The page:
a performance/\offeringin commemoration of the death anniversary of Maudelle Bass Weston (1908-1989)•
“In 1939, actress Hattie McDaniel won an Oscar for portraying the stereotypical character of “Mammy” in the film Gone with the Wind, embodying what was then the most indelibly popular image of black women in American culture. Inscribed on that image were notions of sexuality (the neutered mammy versus the sexualized, fair-skinned Jezebel with more European features), class, and labor (domestic work). Maudelle [Bass Weston] conformed to none of these. Though there were movements by artists from the Harlem Renaissance through the New Negro period who actively sought to present a more complex picture of African American life and culture, Maudelle did not precisely fit their model of black womanhood and femininity either.” (C Williams, 2007.) This project—situated as an installation/altar, performance, and contemplative public practice on the weekend of Maudelle’s death anniversary—is a speculative and commemorative landing place for the dancer and model who skillfully elided fixed representations of blackness in her time.
Maudelle Bass was born in 1908 and grew up in Early County, Georgia. In 1933, Bass moved to Los Angeles and studied at Gray Conservatory of Music and Art. In addition to training with Isobel Keith Morrison, she was the first Black dancer to study under Lester Horton. She was given a scholarship to study with the choreographer and danced with his company as well. Beside her experience with modern techniques, Bass studied Nigerian dance under Modupe Paris and Asadata Dafora and at the Fowler School of African Culture. Her other teachers included Tony Massaqua, from whom she learned Liberian dance and culture. In the 1930s, Bass danced and toured with the Arte Folklorico de Mexico. As a member of the Negro Unit of Ballet Theatre, she played the role of the Priestess in Agnes de Mille’s Black Ritual […] Bass modeled for painter Diego Rivera […] Other artists who painted Bass were Abraham Baylinson, Nicolai Fechin, and Robert M. Jackson. She was also a model for photographers Edward Weston, Johan Hagemeyer, and Sonia Noskowiak and for Beulah Ecton Woodard’s sculpture Maudelle. In 1948, Bass established a dance school in Los Angeles and worked as a lecturer at UCLA. In the 1950s, Bass performed with Pearl Primus. After her marriage to George Weston, Antiguan dancer and head of the United Negro Improvement Association (UNIA), in 1960, Bass was known as Maudelle Bass Weston as well as by her professional name “Maudelle.”
Bass became a cultural figure within the LA arts community, toured throughout the country and Latin America, taught and lectured about dance, and performed in lecture-demonstrations in New York for many years. She was awarded a lifetime achievement award at the 1983 Celebration of Women in Dance at the Thelma Hill Performing Arts Center. She passed away at 81 years old on June 11, 1989 in Plainfield, New Jersey. [From MoBBallet: Memories of Blacks in Ballet website)]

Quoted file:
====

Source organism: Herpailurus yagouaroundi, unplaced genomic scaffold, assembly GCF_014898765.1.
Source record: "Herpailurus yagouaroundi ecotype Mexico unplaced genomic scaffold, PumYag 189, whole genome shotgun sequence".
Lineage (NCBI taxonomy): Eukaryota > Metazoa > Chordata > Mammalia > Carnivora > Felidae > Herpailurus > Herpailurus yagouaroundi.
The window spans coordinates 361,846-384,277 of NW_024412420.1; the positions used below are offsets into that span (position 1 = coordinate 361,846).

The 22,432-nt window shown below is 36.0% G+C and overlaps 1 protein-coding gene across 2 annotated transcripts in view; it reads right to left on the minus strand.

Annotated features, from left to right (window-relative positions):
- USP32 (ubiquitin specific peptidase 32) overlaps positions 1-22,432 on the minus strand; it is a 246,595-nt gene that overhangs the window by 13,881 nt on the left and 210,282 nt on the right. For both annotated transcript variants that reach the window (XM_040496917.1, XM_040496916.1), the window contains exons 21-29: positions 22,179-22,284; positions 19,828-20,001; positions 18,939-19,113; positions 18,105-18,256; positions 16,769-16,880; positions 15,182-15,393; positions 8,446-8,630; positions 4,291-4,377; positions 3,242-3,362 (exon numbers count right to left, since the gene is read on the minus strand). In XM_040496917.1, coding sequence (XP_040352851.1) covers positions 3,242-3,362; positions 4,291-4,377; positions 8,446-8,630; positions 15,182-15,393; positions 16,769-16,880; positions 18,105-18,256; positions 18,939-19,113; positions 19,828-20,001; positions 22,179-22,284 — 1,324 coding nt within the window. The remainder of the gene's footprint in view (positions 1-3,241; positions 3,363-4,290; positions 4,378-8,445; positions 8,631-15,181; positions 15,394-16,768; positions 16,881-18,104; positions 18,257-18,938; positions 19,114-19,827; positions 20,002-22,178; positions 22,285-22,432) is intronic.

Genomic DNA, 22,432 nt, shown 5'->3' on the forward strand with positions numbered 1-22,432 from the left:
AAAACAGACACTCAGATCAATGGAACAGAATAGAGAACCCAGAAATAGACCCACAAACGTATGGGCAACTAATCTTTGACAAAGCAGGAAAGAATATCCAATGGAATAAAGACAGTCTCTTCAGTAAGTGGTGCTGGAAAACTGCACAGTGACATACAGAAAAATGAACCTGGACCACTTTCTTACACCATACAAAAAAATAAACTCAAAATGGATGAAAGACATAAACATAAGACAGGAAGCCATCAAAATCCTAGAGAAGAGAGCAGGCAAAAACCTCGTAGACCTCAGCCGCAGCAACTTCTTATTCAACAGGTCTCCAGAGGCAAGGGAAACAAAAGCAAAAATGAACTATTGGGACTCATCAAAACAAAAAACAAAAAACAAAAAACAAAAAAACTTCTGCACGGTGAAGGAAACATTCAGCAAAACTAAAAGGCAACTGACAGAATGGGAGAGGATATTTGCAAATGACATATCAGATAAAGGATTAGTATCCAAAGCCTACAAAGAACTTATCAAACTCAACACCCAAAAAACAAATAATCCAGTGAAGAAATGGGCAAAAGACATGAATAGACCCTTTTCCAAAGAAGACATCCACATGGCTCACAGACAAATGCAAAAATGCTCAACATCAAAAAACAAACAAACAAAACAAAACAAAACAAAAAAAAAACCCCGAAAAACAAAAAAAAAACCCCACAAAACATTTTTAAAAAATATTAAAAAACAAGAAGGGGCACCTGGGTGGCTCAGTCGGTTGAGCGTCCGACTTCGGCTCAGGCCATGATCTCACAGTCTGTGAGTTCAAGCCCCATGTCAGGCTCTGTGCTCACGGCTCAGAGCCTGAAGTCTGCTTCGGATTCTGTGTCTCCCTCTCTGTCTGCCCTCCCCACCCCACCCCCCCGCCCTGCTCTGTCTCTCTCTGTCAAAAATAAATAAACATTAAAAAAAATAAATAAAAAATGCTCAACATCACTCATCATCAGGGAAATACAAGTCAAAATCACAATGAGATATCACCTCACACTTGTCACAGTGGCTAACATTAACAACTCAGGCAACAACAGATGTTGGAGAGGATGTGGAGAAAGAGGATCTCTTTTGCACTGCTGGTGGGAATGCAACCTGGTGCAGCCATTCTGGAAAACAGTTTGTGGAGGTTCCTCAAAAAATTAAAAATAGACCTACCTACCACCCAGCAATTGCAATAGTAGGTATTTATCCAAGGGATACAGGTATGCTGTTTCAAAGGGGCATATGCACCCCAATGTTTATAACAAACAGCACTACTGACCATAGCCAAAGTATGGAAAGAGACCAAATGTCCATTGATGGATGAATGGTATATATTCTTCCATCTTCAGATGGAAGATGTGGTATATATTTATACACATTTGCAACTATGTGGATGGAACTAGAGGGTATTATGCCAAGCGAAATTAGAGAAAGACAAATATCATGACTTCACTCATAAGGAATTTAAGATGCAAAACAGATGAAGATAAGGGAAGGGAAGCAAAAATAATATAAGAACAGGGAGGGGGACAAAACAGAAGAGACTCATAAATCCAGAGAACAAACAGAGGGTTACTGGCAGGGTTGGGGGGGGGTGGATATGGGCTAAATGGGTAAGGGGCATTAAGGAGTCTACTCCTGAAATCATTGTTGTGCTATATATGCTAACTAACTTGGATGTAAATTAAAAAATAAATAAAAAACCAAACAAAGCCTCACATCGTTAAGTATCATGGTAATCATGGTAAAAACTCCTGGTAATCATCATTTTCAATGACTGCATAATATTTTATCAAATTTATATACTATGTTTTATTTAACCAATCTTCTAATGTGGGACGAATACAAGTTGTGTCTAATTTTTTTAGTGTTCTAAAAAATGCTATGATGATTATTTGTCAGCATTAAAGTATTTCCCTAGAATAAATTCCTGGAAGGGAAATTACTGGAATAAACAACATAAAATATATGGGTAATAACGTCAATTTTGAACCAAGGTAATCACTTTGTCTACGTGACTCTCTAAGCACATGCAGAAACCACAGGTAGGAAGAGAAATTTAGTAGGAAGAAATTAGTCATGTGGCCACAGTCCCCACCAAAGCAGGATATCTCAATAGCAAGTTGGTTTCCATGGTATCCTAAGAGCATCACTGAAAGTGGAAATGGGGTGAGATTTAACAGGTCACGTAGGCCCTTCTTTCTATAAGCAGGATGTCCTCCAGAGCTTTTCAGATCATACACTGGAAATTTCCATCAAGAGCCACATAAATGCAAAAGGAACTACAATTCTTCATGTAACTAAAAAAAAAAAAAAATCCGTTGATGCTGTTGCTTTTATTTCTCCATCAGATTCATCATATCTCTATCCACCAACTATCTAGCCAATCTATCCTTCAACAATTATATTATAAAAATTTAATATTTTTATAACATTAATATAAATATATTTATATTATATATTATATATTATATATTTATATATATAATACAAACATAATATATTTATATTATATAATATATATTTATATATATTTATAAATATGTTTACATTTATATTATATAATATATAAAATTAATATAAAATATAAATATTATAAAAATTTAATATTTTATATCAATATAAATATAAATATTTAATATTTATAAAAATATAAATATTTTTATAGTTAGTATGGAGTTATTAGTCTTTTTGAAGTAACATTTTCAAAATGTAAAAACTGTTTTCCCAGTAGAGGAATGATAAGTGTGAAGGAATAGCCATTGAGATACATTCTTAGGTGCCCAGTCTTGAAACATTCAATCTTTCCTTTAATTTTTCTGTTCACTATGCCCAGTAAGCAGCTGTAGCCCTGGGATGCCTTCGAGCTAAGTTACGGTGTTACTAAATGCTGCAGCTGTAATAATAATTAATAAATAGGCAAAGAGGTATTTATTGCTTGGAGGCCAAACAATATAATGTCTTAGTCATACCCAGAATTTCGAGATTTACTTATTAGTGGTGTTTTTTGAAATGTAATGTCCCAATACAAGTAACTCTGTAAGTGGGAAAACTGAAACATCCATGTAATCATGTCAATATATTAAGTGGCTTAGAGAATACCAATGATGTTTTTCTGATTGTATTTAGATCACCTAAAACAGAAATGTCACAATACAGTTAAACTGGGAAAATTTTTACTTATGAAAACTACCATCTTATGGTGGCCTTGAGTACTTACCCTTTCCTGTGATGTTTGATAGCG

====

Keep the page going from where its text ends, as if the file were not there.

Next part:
About the artist: i make things and am interested in what bodies do. i believe language is tricky, thoughts are powerful, and that people are most beautiful when looking up. i received the Foundation for Contemporary Arts’ Merce Cunningham Award in 2019 and my work has been supported by the kindness and efforts of numerous other organizations, curators, writers, mentors and friends over the years. i teach in the Dance Department at UC Riverside and live nearby in what i’m coming to understand as a cross-section of the original and rightful homeland of the Cahuilla, Tongva, Luiseño, and Serrano peoples.
Saturday, June 11, 5:05-8:05pm
Accessibility Note: The Box gallery is all on one level and has a rear entrance with a ramp. There are 2 small gender neutral single stall bathrooms on site. Please note that the bathrooms do not have a rail for transfer assistance and have limited space for larger mobility devices. Please contact the Box with any access needs and for more details: firstname.lastname@example.org 1(213) 625-1747
COVID protocol: As COVID safety negotiation continues to be part of our community choreography, Pieter will continue to strive to be transparent and clear about our practices, with the goal of always prioritizing the most vulnerable among us. All events will require masks and utilize our Button Buddies which you can learn more about HERE
About the exhibition: A collaboration between Pieter Performance Space and The Box, curated by Jennie MaryTai Liu and assistant curator Alana Frey, Knees, Schools, Urges is a performance program and exhibition which invites ten dancers / artists to grapple with documented and undocumented histories of early 20th century modern dance in the place now known as Los Angeles. An examination of the absence of archived history of dance and dancers in the region, and the undersung work that historically minoritized artists have done in the field, the project looks both forward and backward, approaching the timeframe of the exhibition as an opportunity to document and create an archive which acknowledges the value of short-term local history as an ongoing project for present and future generations.